Wright is among the foremost in
the material of the high school
and is the best the school has to
offer In his weight.
Perry of the high school pound
ed Alexander or Chrtnawa to an
easy defeat in the ODty boxing
match of the card. In the three,
two-minute rounds. Perry had his
opponent on the defensive all of
the time and his failure to follow
in h's blows was all that saved
his opponent from a severe drub
bing and a possible knockout
JOE BENJAMIN IS
Post or the high school and ? -
1 ' 'fWM:
Smith of Chemawa were evenly
matched and gave th audience
a stiff battle, in which Post
downed his adversary.
Despite an extra period Ellis
White and Howeattle were un- j
able to secure a fall, and the i
match was caliod ofr at a draw.
The two were evenly matched,
and about equal in skill. How
eattle was easily the b;st scrap
per which the Chemawa pquad
entered during th?? evening, and
his success in holding White to
a draw caused considerable sur
prise among fans, for White is
one of the best non-professional
wrestlers in the city.
6. M- Or :
K - Si :':
- w i-'
. 10 10 LUCK
Walla Walla Game Describ
edOregon Aggies Come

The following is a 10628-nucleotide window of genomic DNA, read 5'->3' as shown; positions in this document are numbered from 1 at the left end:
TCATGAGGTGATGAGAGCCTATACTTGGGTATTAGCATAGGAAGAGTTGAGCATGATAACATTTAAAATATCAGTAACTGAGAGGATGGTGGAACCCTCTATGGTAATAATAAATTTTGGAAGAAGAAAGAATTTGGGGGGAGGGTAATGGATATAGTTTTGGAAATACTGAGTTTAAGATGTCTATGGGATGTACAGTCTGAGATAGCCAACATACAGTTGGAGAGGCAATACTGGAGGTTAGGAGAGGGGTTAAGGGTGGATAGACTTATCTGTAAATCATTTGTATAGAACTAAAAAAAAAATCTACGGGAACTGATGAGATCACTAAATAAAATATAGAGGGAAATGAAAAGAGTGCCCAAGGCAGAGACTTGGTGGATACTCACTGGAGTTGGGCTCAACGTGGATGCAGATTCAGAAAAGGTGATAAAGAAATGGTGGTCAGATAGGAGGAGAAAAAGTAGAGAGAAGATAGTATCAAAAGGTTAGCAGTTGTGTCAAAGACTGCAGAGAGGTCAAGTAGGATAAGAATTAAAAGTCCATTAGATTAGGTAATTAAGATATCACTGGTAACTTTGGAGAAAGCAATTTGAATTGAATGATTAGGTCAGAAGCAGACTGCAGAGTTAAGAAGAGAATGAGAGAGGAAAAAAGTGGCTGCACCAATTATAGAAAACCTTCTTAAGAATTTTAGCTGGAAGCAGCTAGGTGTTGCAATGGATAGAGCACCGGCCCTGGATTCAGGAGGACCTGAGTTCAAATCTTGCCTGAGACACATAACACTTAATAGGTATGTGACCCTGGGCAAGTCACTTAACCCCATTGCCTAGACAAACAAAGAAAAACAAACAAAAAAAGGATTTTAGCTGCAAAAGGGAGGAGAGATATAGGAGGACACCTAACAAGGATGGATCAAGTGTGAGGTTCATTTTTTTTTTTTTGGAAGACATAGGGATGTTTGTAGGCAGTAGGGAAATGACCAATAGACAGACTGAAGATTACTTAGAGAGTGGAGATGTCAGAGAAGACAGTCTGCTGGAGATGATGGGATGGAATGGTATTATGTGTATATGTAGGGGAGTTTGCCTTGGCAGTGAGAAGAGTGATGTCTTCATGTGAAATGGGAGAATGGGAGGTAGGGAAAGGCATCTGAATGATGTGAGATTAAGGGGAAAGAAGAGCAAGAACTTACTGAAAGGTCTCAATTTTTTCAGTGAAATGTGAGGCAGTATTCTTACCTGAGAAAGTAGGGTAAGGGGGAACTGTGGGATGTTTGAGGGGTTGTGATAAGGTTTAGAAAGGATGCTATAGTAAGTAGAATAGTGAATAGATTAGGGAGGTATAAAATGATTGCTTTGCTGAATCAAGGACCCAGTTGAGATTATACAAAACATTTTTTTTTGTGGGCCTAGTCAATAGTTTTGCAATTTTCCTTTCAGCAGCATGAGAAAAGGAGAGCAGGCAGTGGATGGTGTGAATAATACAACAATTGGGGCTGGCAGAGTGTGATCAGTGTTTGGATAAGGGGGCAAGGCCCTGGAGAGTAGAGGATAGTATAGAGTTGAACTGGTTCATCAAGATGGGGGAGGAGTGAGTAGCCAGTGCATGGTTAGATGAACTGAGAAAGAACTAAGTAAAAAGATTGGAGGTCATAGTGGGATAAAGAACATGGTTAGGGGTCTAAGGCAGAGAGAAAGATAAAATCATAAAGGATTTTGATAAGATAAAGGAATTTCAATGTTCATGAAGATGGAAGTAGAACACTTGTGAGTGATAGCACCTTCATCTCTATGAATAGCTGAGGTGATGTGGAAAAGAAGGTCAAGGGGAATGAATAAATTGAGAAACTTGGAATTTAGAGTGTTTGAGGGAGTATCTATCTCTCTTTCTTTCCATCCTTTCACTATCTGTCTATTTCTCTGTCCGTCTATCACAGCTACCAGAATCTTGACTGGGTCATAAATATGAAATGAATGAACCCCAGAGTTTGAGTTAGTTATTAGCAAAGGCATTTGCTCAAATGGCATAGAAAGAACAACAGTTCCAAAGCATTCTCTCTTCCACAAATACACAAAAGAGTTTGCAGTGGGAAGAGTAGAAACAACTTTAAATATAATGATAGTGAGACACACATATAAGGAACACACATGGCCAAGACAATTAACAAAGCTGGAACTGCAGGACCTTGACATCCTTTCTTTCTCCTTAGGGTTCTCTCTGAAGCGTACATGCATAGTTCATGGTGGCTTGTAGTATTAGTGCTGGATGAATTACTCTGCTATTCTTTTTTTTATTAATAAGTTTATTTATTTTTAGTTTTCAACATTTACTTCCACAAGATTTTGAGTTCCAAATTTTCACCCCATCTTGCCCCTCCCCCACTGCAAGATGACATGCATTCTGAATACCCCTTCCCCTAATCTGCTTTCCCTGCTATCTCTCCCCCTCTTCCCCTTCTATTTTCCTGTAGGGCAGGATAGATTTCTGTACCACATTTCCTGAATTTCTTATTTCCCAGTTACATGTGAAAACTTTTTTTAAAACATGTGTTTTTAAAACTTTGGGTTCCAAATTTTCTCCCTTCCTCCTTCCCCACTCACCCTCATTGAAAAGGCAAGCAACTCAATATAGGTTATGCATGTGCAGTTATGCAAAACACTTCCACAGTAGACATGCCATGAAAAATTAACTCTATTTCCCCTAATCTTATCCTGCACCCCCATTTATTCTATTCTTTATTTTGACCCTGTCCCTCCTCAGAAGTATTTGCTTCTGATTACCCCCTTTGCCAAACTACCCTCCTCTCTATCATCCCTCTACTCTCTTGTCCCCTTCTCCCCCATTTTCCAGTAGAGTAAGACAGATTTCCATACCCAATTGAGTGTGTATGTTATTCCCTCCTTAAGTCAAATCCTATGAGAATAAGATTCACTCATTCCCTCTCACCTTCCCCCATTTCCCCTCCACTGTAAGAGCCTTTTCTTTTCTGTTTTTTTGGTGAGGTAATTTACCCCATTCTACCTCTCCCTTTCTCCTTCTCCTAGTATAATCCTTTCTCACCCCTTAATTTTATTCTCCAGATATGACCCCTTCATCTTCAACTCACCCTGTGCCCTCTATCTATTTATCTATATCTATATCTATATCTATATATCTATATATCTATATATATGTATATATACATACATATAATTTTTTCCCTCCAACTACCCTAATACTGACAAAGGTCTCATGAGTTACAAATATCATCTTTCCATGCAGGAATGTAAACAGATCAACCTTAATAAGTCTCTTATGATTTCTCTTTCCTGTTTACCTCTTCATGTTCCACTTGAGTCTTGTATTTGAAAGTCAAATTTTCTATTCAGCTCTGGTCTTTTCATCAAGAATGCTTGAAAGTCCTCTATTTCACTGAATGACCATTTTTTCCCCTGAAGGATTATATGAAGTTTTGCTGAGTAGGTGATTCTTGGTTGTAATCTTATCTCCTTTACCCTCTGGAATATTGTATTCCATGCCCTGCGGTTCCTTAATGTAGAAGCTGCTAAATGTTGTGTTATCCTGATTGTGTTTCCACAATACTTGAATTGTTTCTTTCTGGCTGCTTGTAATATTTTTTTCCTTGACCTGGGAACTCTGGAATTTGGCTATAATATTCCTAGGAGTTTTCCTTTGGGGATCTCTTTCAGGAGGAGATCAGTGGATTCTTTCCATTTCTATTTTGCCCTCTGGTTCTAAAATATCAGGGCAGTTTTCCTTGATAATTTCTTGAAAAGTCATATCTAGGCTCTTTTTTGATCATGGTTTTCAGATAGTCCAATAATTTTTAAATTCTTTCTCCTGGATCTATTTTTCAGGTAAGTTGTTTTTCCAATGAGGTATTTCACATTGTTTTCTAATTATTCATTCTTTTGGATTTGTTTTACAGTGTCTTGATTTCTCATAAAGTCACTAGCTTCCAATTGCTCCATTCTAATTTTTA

- Week for Tonight
Joe Benjamin, who hails from
(California, where the climate ig al
leged to produce pretty women.
fell in for a share of the good
looks himself. However, Joe cap
italizes his Hits I rather than his
faro, but he failed to win a title
from Johnny DunJee in Madison
square garden Satuiday nif:ht.
The most heartbreaking game
of tbe year was that In which the
Willamette Bearcats lost by one
point, 28 to 27. In their second
contest with Whitman at Walla
Walla. Saturday night.
Here's an interesting paragraph
from a Walla Walla daily:
.i"The game should have been
Willamette's. All through the
.game the Bearcats were playing
in hard luck, with the mission
arlea taking the breaks straight
Doney was the high point man
tor the Bearcats, with two field
goals and five- out of nine free
throws, nine points in all. Gil
lette made eight points, with three
field goals and two free throws.
: Logan and Patton each scored two
goals and Dimlck one. Willam
ette made a total of seven out of
14" possibles in free throws, with
Whitman converting only four out
of 10, all of these being -made by
Rich, who also score four field
, Willamette held the lead
through most. of the game, until
the last five minutes, when Whit-
man picked up and led by one
point. The Bearcats passed again.
. with one point lead, but almdst